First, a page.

PYRUS ARIA.--White Beam Tree. Europe (Britain). A shrub or small-growing
tree, with lobed leaves, covered thickly on the under sides with a
close, flocculent down. The flowers are small and white, and produced in
loose corymbs. It is a handsome small tree, especially when the leaves
are ruffled by the wind and the under sides revealed to view. The red or
scarlet fruit is showy and beautiful.
-Mountain Ash, or Rowan Tree. Too well-known to need
description, but one of our handsomest small-growing trees, and whether
for the sake of its dense corymbs of small white flowers or large
bunches of scarlet fruit it is always welcomed and admired. P. Aucuparia
pendula has the branches inclined to be pendulous; and P. Aucuparia
fructo-luteo differs from the normal plant in having yellowish instead
of scarlet fruit.
P. AMERICANA (_syn Sorbus americana_).--American Mountain Ash. This
species, a native of the mountains of Pennsylvania and Virginia (1782),
is much like our Rowan Tree in general appearance, but the bunches of
berries are larger, and of a brighter red colour.
P. ANGUSTIFOLIA.--North America, 1750. A double-flowered crab is offered
under this name, of vigorous growth, bearing delicate pink, rose-like
flowers that are deliciously fragrant, and borne contemporaneously with
the leaves. The merits claimed for the shrub are perfect hardihood,
great beauty of blossom and leaf, delicious fragrance, and adaptability
to various soils. The single-flowered form extends over large areas in
the Atlantic States of North America. They are very desirable,
small-growing trees, and are described by Professor Sargent as being not
surpassed in beauty by any of the small trees of North America.
P. BACCATA.--Siberian Crab. Siberia and Dahuria, 1784. This is one of
the most variable species in cultivation, and from which innumerable
forms have been developed, that differ either in habit, foliage,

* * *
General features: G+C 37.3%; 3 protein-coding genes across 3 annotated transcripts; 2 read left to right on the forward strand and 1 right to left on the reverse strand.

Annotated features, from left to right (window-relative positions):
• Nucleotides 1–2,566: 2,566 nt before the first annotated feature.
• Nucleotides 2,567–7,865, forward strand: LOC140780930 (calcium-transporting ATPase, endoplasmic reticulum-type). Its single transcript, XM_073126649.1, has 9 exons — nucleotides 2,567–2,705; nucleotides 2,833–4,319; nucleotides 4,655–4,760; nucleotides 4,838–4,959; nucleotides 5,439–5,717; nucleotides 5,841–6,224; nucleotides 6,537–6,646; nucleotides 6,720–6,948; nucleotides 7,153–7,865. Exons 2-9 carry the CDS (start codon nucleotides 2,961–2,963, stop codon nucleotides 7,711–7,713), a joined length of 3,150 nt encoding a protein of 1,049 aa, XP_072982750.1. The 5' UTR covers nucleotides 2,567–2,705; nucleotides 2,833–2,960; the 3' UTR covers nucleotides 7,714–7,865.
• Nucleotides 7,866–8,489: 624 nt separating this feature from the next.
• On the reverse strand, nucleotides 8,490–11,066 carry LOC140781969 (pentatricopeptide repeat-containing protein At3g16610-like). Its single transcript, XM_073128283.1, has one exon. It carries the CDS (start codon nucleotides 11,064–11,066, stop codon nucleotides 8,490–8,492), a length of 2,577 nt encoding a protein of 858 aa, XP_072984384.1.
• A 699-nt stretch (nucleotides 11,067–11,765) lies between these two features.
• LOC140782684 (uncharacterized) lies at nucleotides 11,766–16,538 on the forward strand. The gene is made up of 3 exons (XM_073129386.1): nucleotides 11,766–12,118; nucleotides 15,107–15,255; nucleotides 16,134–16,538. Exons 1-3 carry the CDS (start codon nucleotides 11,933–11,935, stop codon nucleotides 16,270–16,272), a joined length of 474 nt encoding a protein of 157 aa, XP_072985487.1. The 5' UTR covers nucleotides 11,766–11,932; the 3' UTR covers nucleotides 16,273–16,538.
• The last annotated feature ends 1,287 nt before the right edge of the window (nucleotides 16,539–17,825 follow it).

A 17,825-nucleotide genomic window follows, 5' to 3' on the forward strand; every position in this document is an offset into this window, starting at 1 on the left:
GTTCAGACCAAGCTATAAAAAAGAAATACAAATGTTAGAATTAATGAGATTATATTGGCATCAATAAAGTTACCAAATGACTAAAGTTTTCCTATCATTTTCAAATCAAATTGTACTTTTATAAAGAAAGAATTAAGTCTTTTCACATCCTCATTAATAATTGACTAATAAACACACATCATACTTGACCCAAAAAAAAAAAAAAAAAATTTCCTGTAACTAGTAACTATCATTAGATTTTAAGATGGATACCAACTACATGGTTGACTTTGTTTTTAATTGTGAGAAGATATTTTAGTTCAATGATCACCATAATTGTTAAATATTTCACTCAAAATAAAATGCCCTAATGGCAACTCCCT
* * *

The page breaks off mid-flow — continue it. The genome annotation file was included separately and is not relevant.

flowers, or fruit. The deciduous calyx would seem to be the only
reliable distinguishing character. It is a widely-distributed species,
being found in North China and Japan, Siberia and the Himalayas, and has
from time immemorial been cultivated by the Chinese and Japanese, so
that it is not at all surprising that numbers of forms have been
P. CORONARIA.--Sweet Scented Crab. North America, 1724. This is a
handsome species, with ovate, irregularly-toothed leaves, and pink and
white fragrant flowers. The flowers are individually large and
corymbose, and are succeeded by small green fruit.
P. DOMESTICA (_syn Sorbus domestica_).--True Service. Britain. This
resembles the Mountain Ash somewhat, but the flowers are panicled, and
the berries fewer, larger, and pear-shaped. The flowers are conspicuous
enough to render the tree of value in ornamental planting.
P. FLORIBUNDA (_syns P. Malus floribunda_ and _Malus microcarpa
floribunda_).--China and Japan, 1818. The Japanese Crabs are wonderfully
floriferous, the branches being in most instances wreathed with flowers
that are individually not very large, and rarely exceeding an inch in
diameter when fully expanded. Generally in the bud state the flowers are
of a deep crimson, but this disappears as they become perfectly
developed, and when a less striking tint of pinky-white is assumed. From
the St. Petersburgh gardens many very ornamental Crabs have been sent
out, these differing considerably in colour of bark, habit, and tint of
flowers. They have all been referred to the above species. P. floribunda
is a worthy form, and one of the most brilliant of spring-flowering
trees. The long, slender shoots are thickly covered for almost their
entire length with flowers that are rich crimson in the bud state, but
paler when fully opened. There are numerous, very distinct varieties,
such as P. floribunda atrosanguinea, with deep red flowers; P.
floribunda Elise Rathe, of pendulous habit; P. floribunda John Downie,
very beautiful in fruit; P. floribunda pendula, a semi-weeping variety;
P. floribunda praecox, early-flowering; P. floribunda mitis, of small
size; P. floribunda Halleana or Parkmanii, probably the most beautiful
of all the forms; and P. floribunda Fairy Apple and P. floribunda
Transcendant Crab, of interest on account of their showy fruit. P.
floribunda Toringo (Toringo Crab) is a Japanese tree of small growth,
with sharply cut, usually three-lobed, pubescent leaves, and small
flowers. Fruit small, with deciduous calyx lobes.